Before considering the merits we notice the contention by defendants that the order under review was not appealable, within the 1953 amendatory addition to R.R. 2:2-3(b): "This court may also in its discretion permit an appeal from an order granting a new trial solely for the review of legal errors." It is urged that alleged error in granting a new trial for excessiveness of damages is not "legal error" within the intent of the rule. In view of our conclusion on the merits we express no opinion in respect to this interesting problem. The subject may be more appropriately dealt with on a motion for leave to appeal in some other matter.
Plaintiff's contentions on the merits are: (1) the verdict of the jury was not clearly and convincingly the result of mistake, and (2) a jury verdict which includes punitive damages may not be reduced.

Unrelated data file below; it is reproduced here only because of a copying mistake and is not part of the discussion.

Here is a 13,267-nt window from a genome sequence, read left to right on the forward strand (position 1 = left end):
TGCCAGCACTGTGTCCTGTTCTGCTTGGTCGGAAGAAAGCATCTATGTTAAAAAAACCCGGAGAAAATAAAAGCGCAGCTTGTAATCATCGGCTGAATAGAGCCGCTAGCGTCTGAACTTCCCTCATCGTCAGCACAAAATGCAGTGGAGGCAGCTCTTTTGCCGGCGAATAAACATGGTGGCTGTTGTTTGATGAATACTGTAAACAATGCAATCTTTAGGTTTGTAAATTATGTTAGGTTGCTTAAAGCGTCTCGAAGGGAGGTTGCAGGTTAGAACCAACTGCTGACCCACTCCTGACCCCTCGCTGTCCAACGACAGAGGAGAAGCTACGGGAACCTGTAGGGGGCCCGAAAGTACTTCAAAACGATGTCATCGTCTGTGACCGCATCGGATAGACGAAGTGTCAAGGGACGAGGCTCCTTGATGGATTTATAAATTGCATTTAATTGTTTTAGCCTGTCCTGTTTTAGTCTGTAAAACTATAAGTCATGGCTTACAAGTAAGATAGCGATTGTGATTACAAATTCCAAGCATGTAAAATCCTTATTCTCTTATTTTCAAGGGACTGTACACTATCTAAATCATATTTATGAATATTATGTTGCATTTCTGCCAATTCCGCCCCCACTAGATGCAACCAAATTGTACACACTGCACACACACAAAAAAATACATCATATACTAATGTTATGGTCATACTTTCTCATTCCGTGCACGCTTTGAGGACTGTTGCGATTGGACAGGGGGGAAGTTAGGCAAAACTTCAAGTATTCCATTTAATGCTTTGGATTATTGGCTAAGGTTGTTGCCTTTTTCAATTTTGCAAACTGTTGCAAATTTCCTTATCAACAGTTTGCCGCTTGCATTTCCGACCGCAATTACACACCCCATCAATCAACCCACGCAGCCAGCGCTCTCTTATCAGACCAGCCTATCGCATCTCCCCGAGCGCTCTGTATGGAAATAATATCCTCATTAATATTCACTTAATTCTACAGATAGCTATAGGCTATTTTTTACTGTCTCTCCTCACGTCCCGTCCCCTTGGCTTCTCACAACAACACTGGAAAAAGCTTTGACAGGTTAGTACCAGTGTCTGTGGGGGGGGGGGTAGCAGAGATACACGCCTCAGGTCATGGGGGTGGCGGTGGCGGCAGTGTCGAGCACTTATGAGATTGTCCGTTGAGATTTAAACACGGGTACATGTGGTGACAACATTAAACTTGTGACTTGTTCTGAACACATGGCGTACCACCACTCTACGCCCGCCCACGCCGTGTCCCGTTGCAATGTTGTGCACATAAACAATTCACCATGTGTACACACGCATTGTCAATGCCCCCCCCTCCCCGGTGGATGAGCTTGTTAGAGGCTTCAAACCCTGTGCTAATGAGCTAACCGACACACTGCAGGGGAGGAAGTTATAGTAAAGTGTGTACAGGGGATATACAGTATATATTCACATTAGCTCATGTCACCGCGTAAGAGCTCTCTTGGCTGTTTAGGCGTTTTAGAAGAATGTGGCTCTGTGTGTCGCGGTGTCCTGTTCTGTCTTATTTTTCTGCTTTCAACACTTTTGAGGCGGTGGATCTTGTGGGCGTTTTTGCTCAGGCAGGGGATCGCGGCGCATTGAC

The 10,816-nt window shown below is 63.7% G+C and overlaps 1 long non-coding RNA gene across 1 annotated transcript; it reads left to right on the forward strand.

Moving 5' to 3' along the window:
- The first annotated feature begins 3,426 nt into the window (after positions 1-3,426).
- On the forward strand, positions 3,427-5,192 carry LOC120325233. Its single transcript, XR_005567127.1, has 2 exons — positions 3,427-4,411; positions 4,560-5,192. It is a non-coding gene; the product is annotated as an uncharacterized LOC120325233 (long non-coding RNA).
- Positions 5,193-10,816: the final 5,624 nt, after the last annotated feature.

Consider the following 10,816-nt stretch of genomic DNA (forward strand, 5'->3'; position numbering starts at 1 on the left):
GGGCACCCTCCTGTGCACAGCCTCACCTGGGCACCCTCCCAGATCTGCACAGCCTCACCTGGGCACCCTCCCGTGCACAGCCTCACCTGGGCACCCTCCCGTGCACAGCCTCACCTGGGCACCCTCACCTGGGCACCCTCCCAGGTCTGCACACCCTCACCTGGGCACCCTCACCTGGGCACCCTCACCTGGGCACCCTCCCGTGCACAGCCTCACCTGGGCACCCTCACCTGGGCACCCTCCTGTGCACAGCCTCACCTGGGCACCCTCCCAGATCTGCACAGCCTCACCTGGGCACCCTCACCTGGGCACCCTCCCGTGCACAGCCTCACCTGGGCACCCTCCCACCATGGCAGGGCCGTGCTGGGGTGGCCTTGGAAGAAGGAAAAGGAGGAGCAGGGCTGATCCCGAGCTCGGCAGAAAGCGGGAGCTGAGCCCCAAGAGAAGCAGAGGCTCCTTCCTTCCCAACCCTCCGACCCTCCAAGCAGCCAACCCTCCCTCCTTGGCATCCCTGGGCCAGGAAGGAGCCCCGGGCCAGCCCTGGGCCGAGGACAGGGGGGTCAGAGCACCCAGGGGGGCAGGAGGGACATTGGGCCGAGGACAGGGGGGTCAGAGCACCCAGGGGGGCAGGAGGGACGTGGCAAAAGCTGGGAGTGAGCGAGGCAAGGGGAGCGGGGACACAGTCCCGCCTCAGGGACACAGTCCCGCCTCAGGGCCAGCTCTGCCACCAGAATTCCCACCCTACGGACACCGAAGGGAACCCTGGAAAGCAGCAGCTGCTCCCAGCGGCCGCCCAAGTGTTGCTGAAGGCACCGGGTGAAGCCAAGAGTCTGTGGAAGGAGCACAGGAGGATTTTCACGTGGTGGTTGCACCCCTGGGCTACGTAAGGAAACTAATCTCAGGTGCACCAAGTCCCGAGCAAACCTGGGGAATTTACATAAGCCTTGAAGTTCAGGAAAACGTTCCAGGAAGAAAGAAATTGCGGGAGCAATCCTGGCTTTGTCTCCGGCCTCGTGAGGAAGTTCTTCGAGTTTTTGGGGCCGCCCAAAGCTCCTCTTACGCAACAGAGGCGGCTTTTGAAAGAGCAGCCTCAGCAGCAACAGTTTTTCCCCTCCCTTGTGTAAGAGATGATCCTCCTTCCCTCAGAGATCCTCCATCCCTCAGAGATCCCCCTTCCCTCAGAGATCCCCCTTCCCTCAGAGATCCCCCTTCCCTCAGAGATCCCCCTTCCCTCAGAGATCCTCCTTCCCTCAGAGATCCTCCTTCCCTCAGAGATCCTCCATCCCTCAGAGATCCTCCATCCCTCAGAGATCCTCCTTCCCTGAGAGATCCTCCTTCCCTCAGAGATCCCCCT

Essentially, the determination of a proper case for setting aside a jury verdict reposes in the sound judicial [35 NJSuper Page 446] discretion of the trial judge. Hager v. Weber , 7 N.J. 201, 212 (1951). By amendment of Rule 3:59-1 (now R.R. 4:61-1) in 1951, the Supreme Court evidenced an intent that jury verdicts should be disturbed only with great caution by directing that "the trial judge shall not set aside the verdict of the jury as against the weight of the evidence unless, having given due regard to the opportunity of the jury to pass upon the credibility of the witnesses, it clearly and convincingly appears that the verdict was the result of mistake, partiality, prejudice or passion." Experience has proven that there cannot but be continuous difficulty and wide contrariety of result in the application of a test so loaded with subjective criteria as this. Yet the language of the rule substantially measured the court's discretion under the old practice as well. Sokol v. Liebstein , 9 N.J. 93, 97, 98 (1952). It appears, moreover, that the rule for the guidance of the trial judge in this kind of situation is, by its very nature, susceptible of only a limited sanction through the appellate process. Although, in theory, the same conception as to verdicts so far contrary to the weight of the evidence as to give rise to the "inescapable conclusion" of mistake, passion, etc., governs both appellate and trial courts, Hager v. Weber, supra (7 N.J. , at p. 210), it has been most emphatically called to our attention that "a trial judge is in a better position than an appellate court to decide whether justice has been done under the particular circumstances and the weight of the credible evidence." Hartpence v. Grouleff , 15 N.J. 545, 549 (1954). In the Hartpence case the Appellate Division reversed an order granting a new trial, saying, "Manifestly and beyond all question the verdict here should not have been set aside," 28 N.J. Super. 125, 129 (1953). The court conceived that it was applying the principle of appellate superintendence where the action of the trial judge in granting a new trial appears to constitute "a manifest denial of justice." Compare the view under the former practice that the grant or refusal by the trial judge of a new trial for excessiveness of a jury verdict will not be upset on appeal unless the judicial act is such an abuse of